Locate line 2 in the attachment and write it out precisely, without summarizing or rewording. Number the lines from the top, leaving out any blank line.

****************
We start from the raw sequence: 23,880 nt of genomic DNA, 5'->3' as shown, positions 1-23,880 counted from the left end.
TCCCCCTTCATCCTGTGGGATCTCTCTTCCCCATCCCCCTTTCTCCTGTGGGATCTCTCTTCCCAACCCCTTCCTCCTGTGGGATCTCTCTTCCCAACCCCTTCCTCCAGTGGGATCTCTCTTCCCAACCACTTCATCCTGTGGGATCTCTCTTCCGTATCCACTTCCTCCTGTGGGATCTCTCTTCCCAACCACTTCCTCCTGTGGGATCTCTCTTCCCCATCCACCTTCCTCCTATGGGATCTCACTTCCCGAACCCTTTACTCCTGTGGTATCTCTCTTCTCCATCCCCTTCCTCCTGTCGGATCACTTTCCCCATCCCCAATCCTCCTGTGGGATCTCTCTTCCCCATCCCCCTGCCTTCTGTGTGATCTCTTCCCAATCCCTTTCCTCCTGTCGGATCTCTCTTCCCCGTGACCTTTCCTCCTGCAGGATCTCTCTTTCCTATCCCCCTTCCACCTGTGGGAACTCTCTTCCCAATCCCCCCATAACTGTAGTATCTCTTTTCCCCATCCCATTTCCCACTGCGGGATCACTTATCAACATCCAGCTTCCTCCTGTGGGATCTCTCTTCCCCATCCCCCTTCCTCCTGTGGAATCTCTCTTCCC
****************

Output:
TCCCCCTTCATCCTGTGGGATCTCTCTTCCCCATCCCCCTTTCTCCTGTGGGATCTCTCTTCCCAACCCCTTCCTCCTGTGGGATCTCTCTTCCCAACCCCTTCCTCCAGTGGGATCTCTCTTCCCAACCACTTCATCCTGTGGGATCTCTCTTCCGTATCCACTTCCTCCTGTGGGATCTCTCTTCCCAACCACTTCCTCCTGTGGGATCTCTCTTCCCCATCCACCTTCCTCCTATGGGATCTCACTTCCCGAACCCTTTACTCCTGTGGTATCTCTCTTCTCCATCCCCTTCCTCCTGTCGGATCACTTTCCCCATCCCCAATCCTCCTGTGGGATCTCTCTTCCCCATCCCCCTGCCTTCTGTGTGATCTCTTCCCAATCCCTTTCCTCCTGTCGGATCTCTCTTCCCCGTGACCTTTCCTCCTGCAGGATCTCTCTTTCCTATCCCCCTTCCACCTGTGGGAACTCTCTTCCCAATCCCCCCATAACTGTAGTATCTCTTTTCCCCATCCCATTTCCCACTGCGGGATCACTTATCAACATCCAGCTTCCTCCTGTGGGATCTCTCTTCCCCATCCCCCTTCCTCCTGTGGAATCTCTCTTCCC